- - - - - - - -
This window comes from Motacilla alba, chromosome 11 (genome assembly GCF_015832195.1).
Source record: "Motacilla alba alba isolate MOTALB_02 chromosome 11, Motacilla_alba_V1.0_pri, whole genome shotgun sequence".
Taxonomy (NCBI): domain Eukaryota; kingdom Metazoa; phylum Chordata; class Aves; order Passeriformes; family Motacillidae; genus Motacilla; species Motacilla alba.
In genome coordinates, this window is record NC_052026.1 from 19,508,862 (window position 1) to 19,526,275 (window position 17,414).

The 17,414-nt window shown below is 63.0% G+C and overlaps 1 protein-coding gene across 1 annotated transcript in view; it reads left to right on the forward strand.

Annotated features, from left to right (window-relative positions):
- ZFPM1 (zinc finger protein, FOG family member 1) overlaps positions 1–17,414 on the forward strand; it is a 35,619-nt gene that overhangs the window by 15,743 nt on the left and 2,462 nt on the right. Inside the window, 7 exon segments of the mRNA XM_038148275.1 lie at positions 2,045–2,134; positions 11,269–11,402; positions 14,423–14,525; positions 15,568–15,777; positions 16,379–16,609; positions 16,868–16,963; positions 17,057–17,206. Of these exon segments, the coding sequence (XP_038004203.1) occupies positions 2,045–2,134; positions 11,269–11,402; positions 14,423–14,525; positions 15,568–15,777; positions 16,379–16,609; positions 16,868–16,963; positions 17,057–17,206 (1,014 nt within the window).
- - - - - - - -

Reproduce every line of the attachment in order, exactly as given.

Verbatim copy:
This window comes from Motacilla alba, chromosome 11 (genome assembly GCF_015832195.1).
Source record: "Motacilla alba alba isolate MOTALB_02 chromosome 11, Motacilla_alba_V1.0_pri, whole genome shotgun sequence".
Taxonomy (NCBI): domain Eukaryota; kingdom Metazoa; phylum Chordata; class Aves; order Passeriformes; family Motacillidae; genus Motacilla; species Motacilla alba.
In genome coordinates, this window is record NC_052026.1 from 19,508,862 (window position 1) to 19,526,275 (window position 17,414).

The 17,414-nt window shown below is 63.0% G+C and overlaps 1 protein-coding gene across 1 annotated transcript in view; it reads left to right on the forward strand.

Annotated features, from left to right (window-relative positions):
- ZFPM1 (zinc finger protein, FOG family member 1) overlaps positions 1–17,414 on the forward strand; it is a 35,619-nt gene that overhangs the window by 15,743 nt on the left and 2,462 nt on the right. Inside the window, 7 exon segments of the mRNA XM_038148275.1 lie at positions 2,045–2,134; positions 11,269–11,402; positions 14,423–14,525; positions 15,568–15,777; positions 16,379–16,609; positions 16,868–16,963; positions 17,057–17,206. Of these exon segments, the coding sequence (XP_038004203.1) occupies positions 2,045–2,134; positions 11,269–11,402; positions 14,423–14,525; positions 15,568–15,777; positions 16,379–16,609; positions 16,868–16,963; positions 17,057–17,206 (1,014 nt within the window).